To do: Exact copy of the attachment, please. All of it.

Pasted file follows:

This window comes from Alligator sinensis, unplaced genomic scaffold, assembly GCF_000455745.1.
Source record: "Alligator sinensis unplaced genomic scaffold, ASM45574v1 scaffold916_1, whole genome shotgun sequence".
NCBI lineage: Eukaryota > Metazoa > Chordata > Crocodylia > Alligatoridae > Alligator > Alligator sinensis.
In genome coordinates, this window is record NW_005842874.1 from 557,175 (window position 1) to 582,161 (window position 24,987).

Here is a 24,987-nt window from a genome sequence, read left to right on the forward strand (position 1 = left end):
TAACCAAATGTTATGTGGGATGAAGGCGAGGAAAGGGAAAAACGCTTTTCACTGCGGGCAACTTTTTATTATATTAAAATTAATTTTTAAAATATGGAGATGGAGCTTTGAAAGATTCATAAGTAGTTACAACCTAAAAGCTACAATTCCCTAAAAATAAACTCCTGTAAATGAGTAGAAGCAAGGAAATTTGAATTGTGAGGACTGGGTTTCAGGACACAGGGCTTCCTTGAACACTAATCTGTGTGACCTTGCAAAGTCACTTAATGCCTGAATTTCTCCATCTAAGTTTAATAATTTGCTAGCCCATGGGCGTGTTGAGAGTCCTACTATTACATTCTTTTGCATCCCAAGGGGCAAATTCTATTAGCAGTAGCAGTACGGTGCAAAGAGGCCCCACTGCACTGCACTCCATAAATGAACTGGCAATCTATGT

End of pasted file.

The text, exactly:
This window comes from Alligator sinensis, unplaced genomic scaffold, assembly GCF_000455745.1.
Source record: "Alligator sinensis unplaced genomic scaffold, ASM45574v1 scaffold916_1, whole genome shotgun sequence".
NCBI lineage: Eukaryota > Metazoa > Chordata > Crocodylia > Alligatoridae > Alligator > Alligator sinensis.
In genome coordinates, this window is record NW_005842874.1 from 557,175 (window position 1) to 582,161 (window position 24,987).

Here is a 24,987-nt window from a genome sequence, read left to right on the forward strand (position 1 = left end):
TAACCAAATGTTATGTGGGATGAAGGCGAGGAAAGGGAAAAACGCTTTTCACTGCGGGCAACTTTTTATTATATTAAAATTAATTTTTAAAATATGGAGATGGAGCTTTGAAAGATTCATAAGTAGTTACAACCTAAAAGCTACAATTCCCTAAAAATAAACTCCTGTAAATGAGTAGAAGCAAGGAAATTTGAATTGTGAGGACTGGGTTTCAGGACACAGGGCTTCCTTGAACACTAATCTGTGTGACCTTGCAAAGTCACTTAATGCCTGAATTTCTCCATCTAAGTTTAATAATTTGCTAGCCCATGGGCGTGTTGAGAGTCCTACTATTACATTCTTTTGCATCCCAAGGGGCAAATTCTATTAGCAGTAGCAGTACGGTGCAAAGAGGCCCCACTGCACTGCACTCCATAAATGAACTGGCAATCTATGT